Justin Turner's final Fenway Park salute is most confusing Red Sox moment in a while

What are we, uh, looking at here?
Tampa Bay Rays v Boston Red Sox
Tampa Bay Rays v Boston Red Sox / Billie Weiss/Boston Red Sox/GettyImages

As if the 2023 Red Sox season couldn't get any stranger, a scattered stadium-wide salute to Justin Turner interrupted Wednesday's Fenway Park finale ... even though it took fans a while to catch onto what was happening and Turner might be coming back in 2024.

Turner, an all-time Yankee killer in his singular season with the Sox (and a whiz at getting the run in from third all summer long), slumped down the stretch as he battled foot issues. Ultimately, his near-All-Star first half settled somewhere lower than expected; he currently sports a .799 OPS and .274 average, worth 2.0 bWAR.

Is Turner the most memorable part of this Red Sox season? Probably. Does anything about this 76-82 last-place Red Sox season deserve to be remembered? Not particularly. But, because this is Boston, and because they'd like you to believe they're the only city that understands and appreciates baseball and the men who play it, Alex Cora lifted Turner for a mid-game solo farewell during his final (?) season with the Sox (and, again, he could simply come back via a player option if he really wanted to).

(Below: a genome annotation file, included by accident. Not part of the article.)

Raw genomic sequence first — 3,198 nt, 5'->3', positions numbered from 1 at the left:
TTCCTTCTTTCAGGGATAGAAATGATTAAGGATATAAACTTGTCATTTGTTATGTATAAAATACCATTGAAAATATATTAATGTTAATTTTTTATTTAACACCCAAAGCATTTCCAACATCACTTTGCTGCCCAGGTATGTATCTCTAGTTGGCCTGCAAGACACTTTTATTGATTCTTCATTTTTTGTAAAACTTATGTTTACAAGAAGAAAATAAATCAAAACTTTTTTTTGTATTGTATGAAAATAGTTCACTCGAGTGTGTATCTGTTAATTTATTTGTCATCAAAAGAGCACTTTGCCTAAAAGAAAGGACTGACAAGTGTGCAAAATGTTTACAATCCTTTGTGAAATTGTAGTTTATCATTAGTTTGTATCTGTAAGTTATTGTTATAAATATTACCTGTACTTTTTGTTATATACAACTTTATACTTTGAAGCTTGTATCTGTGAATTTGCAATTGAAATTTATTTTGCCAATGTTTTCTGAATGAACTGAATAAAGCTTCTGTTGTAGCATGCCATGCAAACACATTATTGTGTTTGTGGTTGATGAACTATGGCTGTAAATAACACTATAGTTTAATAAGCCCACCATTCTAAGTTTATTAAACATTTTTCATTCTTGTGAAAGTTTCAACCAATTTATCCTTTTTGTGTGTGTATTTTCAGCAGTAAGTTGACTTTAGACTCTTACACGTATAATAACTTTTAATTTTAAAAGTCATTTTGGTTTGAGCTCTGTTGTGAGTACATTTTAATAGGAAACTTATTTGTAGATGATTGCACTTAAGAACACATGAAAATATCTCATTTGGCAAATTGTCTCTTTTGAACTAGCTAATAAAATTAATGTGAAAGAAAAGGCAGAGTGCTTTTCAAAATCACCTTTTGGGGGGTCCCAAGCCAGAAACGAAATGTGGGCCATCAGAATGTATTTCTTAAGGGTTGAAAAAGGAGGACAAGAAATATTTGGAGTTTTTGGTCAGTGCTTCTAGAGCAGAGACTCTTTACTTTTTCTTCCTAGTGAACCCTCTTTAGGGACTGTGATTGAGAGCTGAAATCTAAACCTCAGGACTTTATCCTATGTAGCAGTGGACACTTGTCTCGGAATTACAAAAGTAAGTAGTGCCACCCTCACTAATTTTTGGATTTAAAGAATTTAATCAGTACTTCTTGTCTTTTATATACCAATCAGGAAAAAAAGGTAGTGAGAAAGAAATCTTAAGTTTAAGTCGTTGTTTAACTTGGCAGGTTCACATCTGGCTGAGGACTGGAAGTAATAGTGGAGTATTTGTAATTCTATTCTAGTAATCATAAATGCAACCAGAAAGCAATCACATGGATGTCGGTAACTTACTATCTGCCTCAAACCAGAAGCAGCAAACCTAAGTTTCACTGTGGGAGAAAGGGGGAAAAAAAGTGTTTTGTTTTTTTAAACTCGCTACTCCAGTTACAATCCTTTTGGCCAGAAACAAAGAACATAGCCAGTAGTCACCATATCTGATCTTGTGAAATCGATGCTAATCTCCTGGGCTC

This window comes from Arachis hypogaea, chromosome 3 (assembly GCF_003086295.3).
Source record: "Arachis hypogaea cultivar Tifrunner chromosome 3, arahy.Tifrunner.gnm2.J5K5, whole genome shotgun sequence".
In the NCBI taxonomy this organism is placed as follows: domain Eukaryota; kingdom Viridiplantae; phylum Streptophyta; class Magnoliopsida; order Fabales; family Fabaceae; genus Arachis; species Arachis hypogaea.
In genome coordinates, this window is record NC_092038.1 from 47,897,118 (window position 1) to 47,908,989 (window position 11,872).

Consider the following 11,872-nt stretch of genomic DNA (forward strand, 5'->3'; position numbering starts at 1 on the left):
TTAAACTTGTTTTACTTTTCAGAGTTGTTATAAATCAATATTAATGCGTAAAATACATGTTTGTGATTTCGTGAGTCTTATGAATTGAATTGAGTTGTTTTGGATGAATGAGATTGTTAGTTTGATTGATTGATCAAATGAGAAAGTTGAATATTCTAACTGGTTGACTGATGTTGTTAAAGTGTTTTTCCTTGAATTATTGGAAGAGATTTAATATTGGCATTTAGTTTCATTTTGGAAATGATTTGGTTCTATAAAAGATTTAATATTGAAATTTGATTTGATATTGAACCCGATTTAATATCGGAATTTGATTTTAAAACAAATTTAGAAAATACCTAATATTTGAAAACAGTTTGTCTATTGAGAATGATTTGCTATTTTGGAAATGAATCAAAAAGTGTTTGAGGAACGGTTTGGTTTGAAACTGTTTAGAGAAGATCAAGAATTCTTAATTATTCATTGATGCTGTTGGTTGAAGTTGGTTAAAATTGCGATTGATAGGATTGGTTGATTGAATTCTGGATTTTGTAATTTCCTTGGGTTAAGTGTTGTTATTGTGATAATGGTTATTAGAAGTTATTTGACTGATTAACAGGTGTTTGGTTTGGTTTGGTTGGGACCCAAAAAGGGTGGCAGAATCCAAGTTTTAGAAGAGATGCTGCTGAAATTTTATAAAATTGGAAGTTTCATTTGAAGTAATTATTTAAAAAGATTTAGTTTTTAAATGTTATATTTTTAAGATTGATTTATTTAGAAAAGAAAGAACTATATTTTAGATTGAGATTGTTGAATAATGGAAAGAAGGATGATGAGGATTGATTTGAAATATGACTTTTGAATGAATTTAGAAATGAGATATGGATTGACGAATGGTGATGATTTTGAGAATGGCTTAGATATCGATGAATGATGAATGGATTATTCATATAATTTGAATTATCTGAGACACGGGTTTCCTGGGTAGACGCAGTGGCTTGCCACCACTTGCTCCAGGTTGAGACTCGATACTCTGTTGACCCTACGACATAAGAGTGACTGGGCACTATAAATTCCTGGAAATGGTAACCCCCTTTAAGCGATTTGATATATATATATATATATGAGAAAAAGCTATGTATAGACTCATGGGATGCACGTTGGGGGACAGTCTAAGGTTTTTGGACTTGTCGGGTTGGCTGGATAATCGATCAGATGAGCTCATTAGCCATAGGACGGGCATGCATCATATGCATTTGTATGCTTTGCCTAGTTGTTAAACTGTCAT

As Turner started to walk off the field, the locked-in Boston crowd did ... not know what was going on. Only when Turner had nearly reached the dugout and tipped his cap did the whole crew figure out what was happening, saluting the heavily bearded beast with some neat claps.

Red Sox fans say goodbye to Justin Turner, who could just ... come back actually?

Nobody has ever looked more like a Red Sox, and Turner certainly delivered this year. But, again, what was this year? Should the Yankees have prepped a standing O for Harrison Bader in mid-August? Does Luke Weaver get one in Kansas City this weekend from the road grays?

What's that? You want this scene to get even more Bostonian? After the game, Turner released a statement that Boston fans can file under their favorite category: "We Are the Only Team That Has Fans." Turner thanked the crowd for showing love every single night, then called them "brave" for showing up, an utterly bizarro world statement imbuing them with unearned valor. What's "brave" about spending $260 on Sox tickets and leaving in the seventh inning, then acting faux-surprised when you learn via your phone after you bounced that they erased a four-run deficit like they always do?

Looking forward to next season, when Red Sox fans are furious with ownership (that delivered them four titles in 20 years) all offseason, start chirping about how "an underdog Red Sox team is dangerous, actually" in March, get in-your-face competitive when the Sox are 10 games over .500 in June, then tell you "they weren't supposed to be good anyway" all August and September long as they collapse.

Unfortunately, Turner won't be on the roster. Or he will be. Because he totally could be. Farewell anyway.